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Hummingbirds Need Your Help!


We’re starting to see hummingbirds make their way through for the Spring migration! These tiny birds are BIG eaters. They need to feed several times an hour and consume half their body weight in food each day. The February freeze damaged a large amount of the hummingbird’s food source, and the plants that are coming back are coming into bloom later than normal. This makes it hard for birds to find the food they need to continue to migrate. 

The good news is…humans can help! While you’re replacing plants and revamping areas this Spring, consider plants that look great and provide lots of nectar for hummingbirds to feed on. Our favs for South Texas are Firecracker Plant (aka Cuphea), Salvias (like Salvia greggii and Salvia leucantha), and Cape Honeysuckle.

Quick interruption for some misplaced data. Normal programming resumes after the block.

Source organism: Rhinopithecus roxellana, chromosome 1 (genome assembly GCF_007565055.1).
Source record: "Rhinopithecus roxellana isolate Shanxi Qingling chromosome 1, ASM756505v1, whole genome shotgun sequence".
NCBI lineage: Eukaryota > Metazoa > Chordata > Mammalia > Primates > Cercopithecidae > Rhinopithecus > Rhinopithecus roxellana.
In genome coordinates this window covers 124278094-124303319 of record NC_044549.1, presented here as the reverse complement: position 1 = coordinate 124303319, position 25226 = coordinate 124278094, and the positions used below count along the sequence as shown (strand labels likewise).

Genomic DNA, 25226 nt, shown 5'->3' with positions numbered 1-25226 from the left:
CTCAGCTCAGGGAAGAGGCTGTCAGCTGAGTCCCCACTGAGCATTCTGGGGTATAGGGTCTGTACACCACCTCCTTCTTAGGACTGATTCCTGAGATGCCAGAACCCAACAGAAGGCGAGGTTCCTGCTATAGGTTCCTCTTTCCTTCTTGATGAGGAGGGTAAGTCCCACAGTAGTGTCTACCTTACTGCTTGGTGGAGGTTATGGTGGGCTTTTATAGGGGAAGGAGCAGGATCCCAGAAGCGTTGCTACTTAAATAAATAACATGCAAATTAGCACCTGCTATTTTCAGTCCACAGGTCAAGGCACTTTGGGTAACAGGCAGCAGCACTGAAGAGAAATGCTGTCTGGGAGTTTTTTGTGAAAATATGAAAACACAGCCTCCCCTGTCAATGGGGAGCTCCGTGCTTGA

David Verity Cuphea
Cape Honeysuckle

You can supplement those hummingbird plants with some feeders. Fill your feeders with 1 part sugar + 4 parts water and be sure to change water every 3-4 days this Spring and every 2-3 days in the Summer.  


Reader Interactions


  1. Kathleen Vadney says

    I have planted several cultivars of salvia and I planted mist flower. I’ve been visited by a male Ruby throat but my large cape honey suckle plants were frozen all the way to the ground so I don’t have as many hummingbird visitors this spring. I planted as many salvia and verbena as I could get away with. They look beautiful and are really starting to bloom now.

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